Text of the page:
Wellness

Hospital introduces new gown design: It has a back!

April 19, 2013 at 6:19 AM ET

It’s not exactly a cure for cancer, but it’s big news for patients, nonetheless. Finally, someone’s designed a decent hospital gown.

“It’s warmer, it closes in the front, it’s much easier to put on and patients feel much more secure and have a sense of privacy which is nice,” says Michael Forbes, product designer for the Henry Ford Innovation Institute and lead designer on the project.

The new gown, which looks more like a wraparound bathrobe, is currently being used at Henry Ford Hospital in Detroit. In addition to being made of thicker material to keep patients warmer, the gown closes with snaps instead of ties and is adjustable to fit both large and small patients.

The big news, of course, is the back of the gown: there is one.

Forbes and his team used patient questionnaires to guide their design. The biggest complaint by far, he says, was the open back.

“[Patients] absolutely despised the old one,” he says. “The existing gowns don’t give you a sense of dignity. You’re already in the hospital and have people sticking you with needles and violating your personal space, your bubble, because they’re trying to take care of you. The new back gives the patient a sense of privacy.”

Henry Ford Health Systems /

It also allows for easy access with regard to IVs, medical lines and other clinical necessities.

“There’s an access flap from your neck to your lower back,” says Forbes, who credits three students at Detroit’s College for Creative Studies with initiating the project. “It allows you to check for vitals and breathing and the like. But it closes. If you need access, you reach in.”

Kelsey Jenison, health education supervisor at Swedish Cancer Institute in Seattle says she hears a fair amount of complaints about gowns from patients.

“They’re cold, they’re not very thick and you feel exposed in them,” she says. “The new gown looks like something at a spa. It looks like it will promote wellness. Mentally, it might help patients get out of the mind frame of being at a hospital.”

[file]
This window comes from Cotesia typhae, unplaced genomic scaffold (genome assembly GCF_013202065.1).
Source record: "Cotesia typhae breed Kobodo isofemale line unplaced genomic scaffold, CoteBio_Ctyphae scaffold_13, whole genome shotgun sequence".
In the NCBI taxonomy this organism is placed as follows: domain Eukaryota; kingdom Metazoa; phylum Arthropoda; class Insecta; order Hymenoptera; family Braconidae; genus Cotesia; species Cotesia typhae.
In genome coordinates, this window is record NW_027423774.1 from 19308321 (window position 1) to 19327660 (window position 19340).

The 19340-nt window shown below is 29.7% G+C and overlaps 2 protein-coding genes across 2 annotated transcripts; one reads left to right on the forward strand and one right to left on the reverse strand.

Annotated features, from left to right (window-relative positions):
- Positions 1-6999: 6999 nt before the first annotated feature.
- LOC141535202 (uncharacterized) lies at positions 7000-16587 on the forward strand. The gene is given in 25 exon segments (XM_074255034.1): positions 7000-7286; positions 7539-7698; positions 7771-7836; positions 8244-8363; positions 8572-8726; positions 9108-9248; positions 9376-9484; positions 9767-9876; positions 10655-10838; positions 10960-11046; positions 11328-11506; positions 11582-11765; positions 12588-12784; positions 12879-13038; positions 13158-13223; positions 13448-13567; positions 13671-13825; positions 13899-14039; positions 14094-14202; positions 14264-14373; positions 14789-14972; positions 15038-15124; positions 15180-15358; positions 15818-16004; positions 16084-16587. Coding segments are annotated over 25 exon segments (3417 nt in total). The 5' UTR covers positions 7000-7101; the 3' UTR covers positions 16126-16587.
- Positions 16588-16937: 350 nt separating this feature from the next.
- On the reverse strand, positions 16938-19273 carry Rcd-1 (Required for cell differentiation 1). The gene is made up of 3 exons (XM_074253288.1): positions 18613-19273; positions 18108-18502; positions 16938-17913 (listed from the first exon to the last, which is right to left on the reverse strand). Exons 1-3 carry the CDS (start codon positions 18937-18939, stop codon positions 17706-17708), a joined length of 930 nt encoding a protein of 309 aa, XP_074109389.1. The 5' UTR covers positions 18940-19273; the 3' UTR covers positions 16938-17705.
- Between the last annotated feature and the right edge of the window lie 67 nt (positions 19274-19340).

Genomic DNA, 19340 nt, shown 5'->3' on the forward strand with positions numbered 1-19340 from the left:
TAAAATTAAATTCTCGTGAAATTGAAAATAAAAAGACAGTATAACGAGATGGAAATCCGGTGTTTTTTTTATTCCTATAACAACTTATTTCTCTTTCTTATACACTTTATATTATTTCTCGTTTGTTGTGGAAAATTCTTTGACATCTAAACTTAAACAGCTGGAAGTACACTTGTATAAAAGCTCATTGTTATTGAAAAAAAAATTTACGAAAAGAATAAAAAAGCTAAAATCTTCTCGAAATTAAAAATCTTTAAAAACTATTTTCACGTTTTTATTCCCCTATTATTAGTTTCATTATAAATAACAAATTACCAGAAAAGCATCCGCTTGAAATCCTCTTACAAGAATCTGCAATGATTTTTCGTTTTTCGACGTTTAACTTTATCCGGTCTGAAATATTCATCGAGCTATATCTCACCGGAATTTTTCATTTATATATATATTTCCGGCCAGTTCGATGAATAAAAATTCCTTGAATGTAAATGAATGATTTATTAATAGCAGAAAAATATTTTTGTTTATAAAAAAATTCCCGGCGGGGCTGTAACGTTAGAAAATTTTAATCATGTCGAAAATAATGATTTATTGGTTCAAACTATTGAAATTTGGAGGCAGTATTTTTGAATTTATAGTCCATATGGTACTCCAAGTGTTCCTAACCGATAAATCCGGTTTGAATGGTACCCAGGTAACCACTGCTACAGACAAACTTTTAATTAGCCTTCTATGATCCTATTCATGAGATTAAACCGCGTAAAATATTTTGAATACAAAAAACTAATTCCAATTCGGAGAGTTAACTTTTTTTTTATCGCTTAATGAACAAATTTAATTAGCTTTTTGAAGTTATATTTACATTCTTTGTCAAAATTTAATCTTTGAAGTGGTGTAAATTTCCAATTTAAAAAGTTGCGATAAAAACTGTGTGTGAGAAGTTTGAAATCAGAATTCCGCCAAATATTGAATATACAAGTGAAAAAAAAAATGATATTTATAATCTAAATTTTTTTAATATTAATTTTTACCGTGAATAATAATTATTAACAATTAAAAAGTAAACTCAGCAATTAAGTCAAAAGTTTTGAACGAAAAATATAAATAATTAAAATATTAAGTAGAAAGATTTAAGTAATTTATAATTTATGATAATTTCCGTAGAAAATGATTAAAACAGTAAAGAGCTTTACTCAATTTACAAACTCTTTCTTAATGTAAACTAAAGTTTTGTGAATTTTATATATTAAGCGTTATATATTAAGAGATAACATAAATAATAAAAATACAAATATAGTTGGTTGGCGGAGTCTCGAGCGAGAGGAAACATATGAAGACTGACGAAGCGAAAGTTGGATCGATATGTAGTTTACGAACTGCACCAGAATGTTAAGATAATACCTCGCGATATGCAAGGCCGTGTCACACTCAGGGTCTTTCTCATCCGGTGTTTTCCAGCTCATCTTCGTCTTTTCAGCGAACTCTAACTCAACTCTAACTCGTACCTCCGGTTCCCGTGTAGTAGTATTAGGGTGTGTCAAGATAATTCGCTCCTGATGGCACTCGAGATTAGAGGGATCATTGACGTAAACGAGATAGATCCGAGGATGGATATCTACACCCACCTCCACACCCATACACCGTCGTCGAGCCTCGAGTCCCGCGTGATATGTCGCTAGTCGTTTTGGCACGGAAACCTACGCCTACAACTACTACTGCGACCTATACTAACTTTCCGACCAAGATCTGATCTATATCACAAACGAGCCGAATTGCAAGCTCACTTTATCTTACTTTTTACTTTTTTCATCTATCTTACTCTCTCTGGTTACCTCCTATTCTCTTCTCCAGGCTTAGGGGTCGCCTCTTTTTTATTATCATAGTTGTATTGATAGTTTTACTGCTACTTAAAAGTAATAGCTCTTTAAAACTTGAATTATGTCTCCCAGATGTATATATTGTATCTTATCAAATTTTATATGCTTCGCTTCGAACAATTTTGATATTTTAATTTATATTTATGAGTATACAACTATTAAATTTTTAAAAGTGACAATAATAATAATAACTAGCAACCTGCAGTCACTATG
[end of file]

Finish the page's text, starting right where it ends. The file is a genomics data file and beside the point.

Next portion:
Rachel Alquist, a 34-year-old sales manager from Seattle, points out that the current design isn’t exactly practical, especially when you consider the state some patients are in.

“I was at the ER and was pretty much non-coherent because of the pain and the pain meds and I had to go to the bathroom,” she says. “I had a gown on but no robe and I just walked down this long hall with my butt hanging out. There were people on gurneys who got a full show. I was just so out of it. My mom just waved and watched me go. Patient gowns are the worst.”

So far, patient response to the new hospital gown has been very positive, says Forbes, who hopes to license the design to an existing manufacturer so it can be produced and sold nationwide.

Manufacturing cost is comparable to the old gown, he says, although he believes hospitals may actually be able to save money with the new design.

“In our research we found that patients often use two gowns to cover up,” he says. “Which defeats the whole purpose. With a design that covers the back and front, you’re using only one per patient. You can reduce the amount of gowns you need in inventory and you can reduce the amount of laundry.”

Diane Mapes is a frequent contributor at nbcnews.com and TODAY.com. She’s also the author of “How to Date in a Post-Dating World” and writes the breast cancer blog, www.doublewhammied.com.

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